2
$\begingroup$

Lets say I have a function of the form:

$f(T) = T^4 \int_0^{1/T} \frac{x^3 dx}{e^x-1}$

This is an example of the situation I am describing not a unique problem.

I want to define it as a numerical function so I can manipulate it. For example, I might plot it.

Doing the following gets the plot of the function:

int[T_] = NIntegrate[x^3/(Exp[x] - 1), {x, 0, 1/T}];
Plot[T^4*int[T], {T, 0., 1.}]

But my function isn't really a general function. I can't take a derivative of it successfully. Mathematica spits out errors at me because my function definition is flawed somehow.

How do I get a function that I can use in all of the ways numerical functions can be used in Mathematica?

I also would like to generalize this beyond the simple example given.

$\endgroup$
4
  • 2
    $\begingroup$ The Debye function is expressible in terms of built-in functions: debye[t_] := {-t, 3 t^2, -6 t^3, 6 t^4}.PolyLog[Range[4], Exp[1/t]] - (π t)^4/15 - 1/4. $\endgroup$
    – J. M.'s torpor
    Nov 23 '15 at 15:28
  • $\begingroup$ FWIW just using Integrate (w/ Assumptions -> T > 0) gives an analytic result. ( A little different from the above, but I expect equivalent ) $\endgroup$
    – george2079
    Nov 23 '15 at 16:18
  • $\begingroup$ I love that everyone immediately recognized the Debye function. $\endgroup$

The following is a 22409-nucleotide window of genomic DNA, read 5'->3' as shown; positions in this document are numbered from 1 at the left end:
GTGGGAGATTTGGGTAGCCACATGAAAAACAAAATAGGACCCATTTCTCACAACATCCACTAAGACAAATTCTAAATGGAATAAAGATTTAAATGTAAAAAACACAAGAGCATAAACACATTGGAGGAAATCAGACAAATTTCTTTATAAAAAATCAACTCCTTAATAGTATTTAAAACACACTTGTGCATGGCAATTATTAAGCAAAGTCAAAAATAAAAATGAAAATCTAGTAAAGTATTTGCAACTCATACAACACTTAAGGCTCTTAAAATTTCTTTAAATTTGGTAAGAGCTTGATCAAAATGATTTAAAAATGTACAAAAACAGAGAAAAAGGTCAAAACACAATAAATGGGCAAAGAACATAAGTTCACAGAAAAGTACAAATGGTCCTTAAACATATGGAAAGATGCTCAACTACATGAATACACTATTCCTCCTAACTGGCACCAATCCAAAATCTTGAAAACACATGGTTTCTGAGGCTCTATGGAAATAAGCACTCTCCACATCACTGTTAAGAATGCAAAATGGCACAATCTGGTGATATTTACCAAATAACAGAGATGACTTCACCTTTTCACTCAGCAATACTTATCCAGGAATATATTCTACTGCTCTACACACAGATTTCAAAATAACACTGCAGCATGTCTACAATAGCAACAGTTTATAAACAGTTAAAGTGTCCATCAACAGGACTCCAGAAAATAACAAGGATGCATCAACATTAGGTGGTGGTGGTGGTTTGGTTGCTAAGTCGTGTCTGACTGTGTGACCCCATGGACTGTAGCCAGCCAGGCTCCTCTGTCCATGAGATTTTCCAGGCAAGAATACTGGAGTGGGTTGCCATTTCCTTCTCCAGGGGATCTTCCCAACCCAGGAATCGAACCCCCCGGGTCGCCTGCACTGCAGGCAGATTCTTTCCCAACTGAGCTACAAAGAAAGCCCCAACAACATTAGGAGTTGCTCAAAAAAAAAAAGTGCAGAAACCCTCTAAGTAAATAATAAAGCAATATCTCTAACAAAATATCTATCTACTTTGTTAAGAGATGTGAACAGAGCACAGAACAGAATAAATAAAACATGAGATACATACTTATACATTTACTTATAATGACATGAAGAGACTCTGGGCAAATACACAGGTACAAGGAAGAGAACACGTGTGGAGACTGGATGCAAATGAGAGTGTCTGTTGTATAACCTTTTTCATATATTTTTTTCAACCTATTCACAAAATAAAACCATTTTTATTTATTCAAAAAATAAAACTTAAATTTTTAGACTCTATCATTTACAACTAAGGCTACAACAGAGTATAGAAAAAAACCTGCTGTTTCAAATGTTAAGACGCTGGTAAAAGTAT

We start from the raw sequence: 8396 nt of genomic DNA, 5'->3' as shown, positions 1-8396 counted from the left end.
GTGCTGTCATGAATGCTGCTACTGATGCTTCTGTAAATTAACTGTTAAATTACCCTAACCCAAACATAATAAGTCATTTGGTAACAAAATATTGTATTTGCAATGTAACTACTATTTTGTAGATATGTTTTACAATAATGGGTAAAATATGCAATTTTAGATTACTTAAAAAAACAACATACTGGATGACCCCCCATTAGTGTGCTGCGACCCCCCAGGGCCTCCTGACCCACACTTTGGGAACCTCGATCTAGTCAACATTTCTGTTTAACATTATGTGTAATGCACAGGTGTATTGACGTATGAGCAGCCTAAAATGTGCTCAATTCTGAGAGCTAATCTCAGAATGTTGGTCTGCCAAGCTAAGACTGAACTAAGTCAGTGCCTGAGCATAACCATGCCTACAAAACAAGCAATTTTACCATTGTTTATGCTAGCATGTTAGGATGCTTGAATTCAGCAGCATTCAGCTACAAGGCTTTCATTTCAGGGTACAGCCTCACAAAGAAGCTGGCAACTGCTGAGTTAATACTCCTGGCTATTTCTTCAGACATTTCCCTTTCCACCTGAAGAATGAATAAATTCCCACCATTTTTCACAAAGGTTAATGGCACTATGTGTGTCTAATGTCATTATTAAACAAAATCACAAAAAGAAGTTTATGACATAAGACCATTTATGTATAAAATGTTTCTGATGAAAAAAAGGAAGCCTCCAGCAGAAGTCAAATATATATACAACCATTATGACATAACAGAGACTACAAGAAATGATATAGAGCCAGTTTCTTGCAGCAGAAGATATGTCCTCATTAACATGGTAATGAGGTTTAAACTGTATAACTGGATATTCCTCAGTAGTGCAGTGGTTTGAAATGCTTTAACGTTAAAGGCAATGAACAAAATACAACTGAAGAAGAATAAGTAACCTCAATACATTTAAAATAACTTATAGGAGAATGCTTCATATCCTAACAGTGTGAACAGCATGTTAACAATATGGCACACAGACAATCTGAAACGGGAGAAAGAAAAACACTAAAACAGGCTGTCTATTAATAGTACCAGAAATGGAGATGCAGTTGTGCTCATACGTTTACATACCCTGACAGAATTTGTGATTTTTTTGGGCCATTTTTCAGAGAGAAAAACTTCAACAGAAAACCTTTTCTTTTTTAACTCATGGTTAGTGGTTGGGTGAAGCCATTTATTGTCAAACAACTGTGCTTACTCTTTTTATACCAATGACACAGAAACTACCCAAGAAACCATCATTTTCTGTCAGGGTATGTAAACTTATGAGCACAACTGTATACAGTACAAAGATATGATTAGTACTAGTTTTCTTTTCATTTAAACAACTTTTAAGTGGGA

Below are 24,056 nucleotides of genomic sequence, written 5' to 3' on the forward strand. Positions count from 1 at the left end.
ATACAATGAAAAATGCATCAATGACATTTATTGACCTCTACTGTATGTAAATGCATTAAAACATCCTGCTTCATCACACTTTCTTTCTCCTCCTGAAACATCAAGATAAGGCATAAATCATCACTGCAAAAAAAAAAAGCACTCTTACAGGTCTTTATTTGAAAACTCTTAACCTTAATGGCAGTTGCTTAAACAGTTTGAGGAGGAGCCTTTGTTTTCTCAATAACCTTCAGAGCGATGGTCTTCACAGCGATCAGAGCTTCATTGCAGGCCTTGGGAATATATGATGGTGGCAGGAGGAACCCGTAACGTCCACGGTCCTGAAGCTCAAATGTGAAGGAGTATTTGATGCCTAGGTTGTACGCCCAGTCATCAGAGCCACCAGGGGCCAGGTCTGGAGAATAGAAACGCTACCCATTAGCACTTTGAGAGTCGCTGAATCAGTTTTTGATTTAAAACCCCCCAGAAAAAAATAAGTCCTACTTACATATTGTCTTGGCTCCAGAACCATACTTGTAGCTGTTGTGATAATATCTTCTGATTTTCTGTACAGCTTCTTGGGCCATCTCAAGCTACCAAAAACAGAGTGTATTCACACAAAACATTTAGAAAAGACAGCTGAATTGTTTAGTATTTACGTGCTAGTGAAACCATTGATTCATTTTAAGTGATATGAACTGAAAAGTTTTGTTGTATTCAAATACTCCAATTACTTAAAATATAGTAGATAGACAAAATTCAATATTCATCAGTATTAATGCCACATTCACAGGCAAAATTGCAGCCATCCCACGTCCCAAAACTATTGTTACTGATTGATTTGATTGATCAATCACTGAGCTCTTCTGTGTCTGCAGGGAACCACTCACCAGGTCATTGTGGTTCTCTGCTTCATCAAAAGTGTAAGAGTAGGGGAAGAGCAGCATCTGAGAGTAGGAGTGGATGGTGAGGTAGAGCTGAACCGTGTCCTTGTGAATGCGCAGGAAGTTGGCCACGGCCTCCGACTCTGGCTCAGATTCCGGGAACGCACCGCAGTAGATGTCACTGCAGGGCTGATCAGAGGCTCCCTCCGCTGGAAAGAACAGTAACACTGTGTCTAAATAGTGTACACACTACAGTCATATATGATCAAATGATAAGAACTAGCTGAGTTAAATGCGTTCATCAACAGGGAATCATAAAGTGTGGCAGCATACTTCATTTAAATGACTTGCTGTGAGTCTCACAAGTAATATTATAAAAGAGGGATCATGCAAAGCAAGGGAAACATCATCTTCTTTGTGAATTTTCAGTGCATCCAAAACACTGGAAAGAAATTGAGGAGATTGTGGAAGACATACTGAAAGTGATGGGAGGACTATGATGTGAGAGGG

– Paul T.
    Nov 23 '15 at 16:28
  • $\begingroup$ You could use a pure function int = NIntegrate[x^3/(Exp[x] - 1), {x, 0, 1/#}] &, you can calculate it's arbitrary derivative e.g. int''[T] gives $\frac{5}{\left(e^{1/T}-1\right) T^6}-\frac{e^{1/T}}{\left(e^{1/T}-1\right)^2 T^7}$, you can also plot it. $\endgroup$
    – jkuczm
    Nov 26 '15 at 0:57
2
$\begingroup$
Clear[f]

f[t_] = Assuming[{t > 0},
  t^4*Integrate[x^3/(Exp[x] - 1), {x, 0, 1/t}] //
   Simplify]

(*  -(1/4) + I*Pi*t - (Pi^4*t^4)/15 + 
   t*Log[-1 + E^(1/t)] + 3*t^2*PolyLog[2, E^(1/t)] - 
   6*t^3*PolyLog[3, E^(1/t)] + 
   6*t^4*PolyLog[4, E^(1/t)]  *)

tmax = 1.5;
Show[
 Plot[f[t], {t, 0, tmax},
  PlotStyle -> Blue,
  PlotLegends -> LineLegend[{Blue, Red},
    {"f[t]", "f'[t]"}]],
 Plot[f'[t] // Chop, {t, 0, tmax},
  PlotStyle -> Red,
  PlotPoints -> 50],
 ImageSize -> 400,
 PlotRange -> {0, 0.35}]

enter image description here

$\endgroup$
1
$\begingroup$

If $f(T) = T^4\int_0^{1/T} \frac{x^3}{e^x-1}dx$. Then you can differentiate it by parts which gives you

Cv[t_] := -1/(t*(Exp[1/t] - 1)) + (4*t^3*NIntegrate[x^3/(Exp[x] - 1), {x, 0, 1/t}])

Plot[Cv[t], {t, 0, 1}, Frame -> True]

enter image description here

$\endgroup$
1
  • $\begingroup$ Yes I can do work by hand, but I would like to generalize this this beyond the Debye function. So it works for any function defined in terms of an integration bound. $\endgroup$
    – Paul T.
    Nov 23 '15 at 16:35

Your Answer

By clicking “Post Your Answer”, you agree to our terms of service, privacy policy and cookie policy

Not the answer you're looking for? Browse other questions tagged or ask your own question.